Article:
Garbey, Even Elegant in His Farewell

Garbey, Even Elegant in His Farewell
Fecha de publicación: 
22 December 2023
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This weekend Cuba lost one of the best boxers in its rich history, Rolando Garbey, who taught with his elegant boxing, and so he passed away, giving his last breath to the training of new generations.

He did not die in the ring by pure chance, but it’s surely what he would have chosen: to take one last look at La Finca he loved so much and close his eyes right there, where he began to write his history in the art of boxing and where decades he taught new generations with his wisdom, when his body could no longer follow the commands of his mind.

At a time when there were plenty of good fighters in the amateur world, Garbey made himself a spot with a smart style to combine his punches and dominate the middle distance like no one else. As he himself said proudly, not having a single scar on his face after more than 360 fights was his greatest achievement.

His 1.78 meters in height, his upright and excellent dodging style and his agile leg movement made him an icon of amateur boxing.

Born on November 19, 1947 in the eastern province of Santiago de Cuba, Garbey began elite boxing in 1965, when he finished second in the Playa Girón National Championship, defeated by Andrés Molina.

However, the coaches saw all the potential he had and since then included him in the national preselection, with which he participated in his first Pan American Games, in Winnipeg 1967.

There he defeated in a string the Colombian Juan Córdoba (RSC in the first) and the Mexican Agustín Zaragoza (5-0), and in the final he defeated the Argentine Víctor Galíndez by knockout in the second round, who later became world champion in professional boxing.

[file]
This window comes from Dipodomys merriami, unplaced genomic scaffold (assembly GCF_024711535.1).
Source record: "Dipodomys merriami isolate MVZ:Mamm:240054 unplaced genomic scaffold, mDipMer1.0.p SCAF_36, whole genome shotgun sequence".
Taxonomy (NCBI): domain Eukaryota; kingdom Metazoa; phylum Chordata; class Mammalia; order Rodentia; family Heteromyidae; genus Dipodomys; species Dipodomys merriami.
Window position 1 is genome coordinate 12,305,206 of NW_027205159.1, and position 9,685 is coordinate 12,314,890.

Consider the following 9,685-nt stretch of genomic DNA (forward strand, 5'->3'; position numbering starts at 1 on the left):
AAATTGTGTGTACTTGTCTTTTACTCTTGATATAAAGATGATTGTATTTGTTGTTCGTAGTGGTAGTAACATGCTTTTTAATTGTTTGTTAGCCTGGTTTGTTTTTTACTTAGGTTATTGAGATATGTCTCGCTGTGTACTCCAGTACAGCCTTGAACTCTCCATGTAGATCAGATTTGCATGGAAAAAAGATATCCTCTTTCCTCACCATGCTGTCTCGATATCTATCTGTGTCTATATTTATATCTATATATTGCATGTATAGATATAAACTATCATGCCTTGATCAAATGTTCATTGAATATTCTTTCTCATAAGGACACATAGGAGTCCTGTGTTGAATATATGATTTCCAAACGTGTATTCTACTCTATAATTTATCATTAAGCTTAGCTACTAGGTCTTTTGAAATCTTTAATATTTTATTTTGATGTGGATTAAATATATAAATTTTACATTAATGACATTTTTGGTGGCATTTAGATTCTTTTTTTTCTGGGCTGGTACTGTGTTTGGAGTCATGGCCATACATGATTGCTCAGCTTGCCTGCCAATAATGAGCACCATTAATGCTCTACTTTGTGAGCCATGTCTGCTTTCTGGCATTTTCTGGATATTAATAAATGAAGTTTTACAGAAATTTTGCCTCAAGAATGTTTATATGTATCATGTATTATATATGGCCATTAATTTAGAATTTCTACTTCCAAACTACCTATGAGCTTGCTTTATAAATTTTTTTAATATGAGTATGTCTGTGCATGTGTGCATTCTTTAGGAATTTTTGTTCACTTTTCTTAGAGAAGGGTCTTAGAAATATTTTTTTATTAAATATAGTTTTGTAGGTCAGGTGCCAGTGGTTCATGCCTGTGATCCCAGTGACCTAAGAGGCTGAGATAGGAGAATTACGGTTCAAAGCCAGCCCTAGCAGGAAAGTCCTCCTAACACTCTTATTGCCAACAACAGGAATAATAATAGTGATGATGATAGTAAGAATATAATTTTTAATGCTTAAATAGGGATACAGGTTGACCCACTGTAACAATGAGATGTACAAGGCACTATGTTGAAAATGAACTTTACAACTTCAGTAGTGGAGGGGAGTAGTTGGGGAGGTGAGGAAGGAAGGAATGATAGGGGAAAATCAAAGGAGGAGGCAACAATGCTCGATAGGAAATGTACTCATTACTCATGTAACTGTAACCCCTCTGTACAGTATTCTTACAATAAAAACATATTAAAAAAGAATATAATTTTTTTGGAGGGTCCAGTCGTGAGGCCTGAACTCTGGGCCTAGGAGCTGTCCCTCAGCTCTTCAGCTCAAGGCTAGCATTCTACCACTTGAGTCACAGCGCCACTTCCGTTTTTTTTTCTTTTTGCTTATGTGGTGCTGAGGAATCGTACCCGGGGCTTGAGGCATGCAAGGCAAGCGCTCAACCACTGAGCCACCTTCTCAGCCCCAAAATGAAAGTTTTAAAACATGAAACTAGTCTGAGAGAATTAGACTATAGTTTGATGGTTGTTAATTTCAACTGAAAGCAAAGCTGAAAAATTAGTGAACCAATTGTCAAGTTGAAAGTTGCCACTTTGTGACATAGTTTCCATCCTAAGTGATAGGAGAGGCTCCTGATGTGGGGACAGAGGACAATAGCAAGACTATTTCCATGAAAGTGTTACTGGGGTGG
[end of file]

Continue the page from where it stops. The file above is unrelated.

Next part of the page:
He successfully defended his Pan American gold in Cali 1971, where he also went the distance against the Puerto Rican José Colón and the Chilean Luis González, and in the fight for the gold medal he met the Mexican Emeterio Villanueva.

His last title in the Pan American Games was in Mexico 1975, where he beat the Peruvian Luis Lamadrid; in semifinals, for the third time in his career, the Venezuelan Alfredo Lemus, and for the gold medal, the Canadian Michel Prevost, to become the first three-time Pan American boxing champion.

Later, other Cuban boxers joined him with identical results, like Orestes Solano, Julio González and Félix Savón, who completed their third title two decades later, and this year Julio César la Cruz became the first tetramonarch in this type of competition.

But if in the Pan American Games Garbey had a first, he also did it in the Olympic Games, since he was the first Cuban boxing medalist under the five rings, an honor shared with his everlasting friend Enrique Regüeiferos.

For the boxer from Santiago, the silver medal achieved in Mexico 1968 is his main result, because it made him the first Olympic medalist and, furthermore, he achieved it without having a prediction, when he was barely 20 years old.

In the Olympic Arena in the Mexican capital he only lost in the final match against the Soviet boxer Boris Lagutin, champion of Tokyo 1964 and bronze in Rome 1960, who had a lot of experience in his gloves.

Four years later, he lost in the quarterfinals against Polish Wieslaw Rudkowski, but won the bronze in Montreal 1976, already on the verge of retirement, after losing to the Yugoslavian Tadija Kacar, after winning his three previous matches before the time limit.

His achievements also included the 71 kg world title in the first World Championship, in Havana 1974, and those in the Central American and Caribbean Games in Panama 1970 and Santo Domingo 1974.

After his retirement in the late 70s, the three-time Cuban national champion also became a coach, and until entering the hospital where he died this Saturday, he was a member of the technical staff of the Cuban team.

As the song goes: Until the last breath!

Translated by Amilkal Labañino / CubaSí Translation Staff

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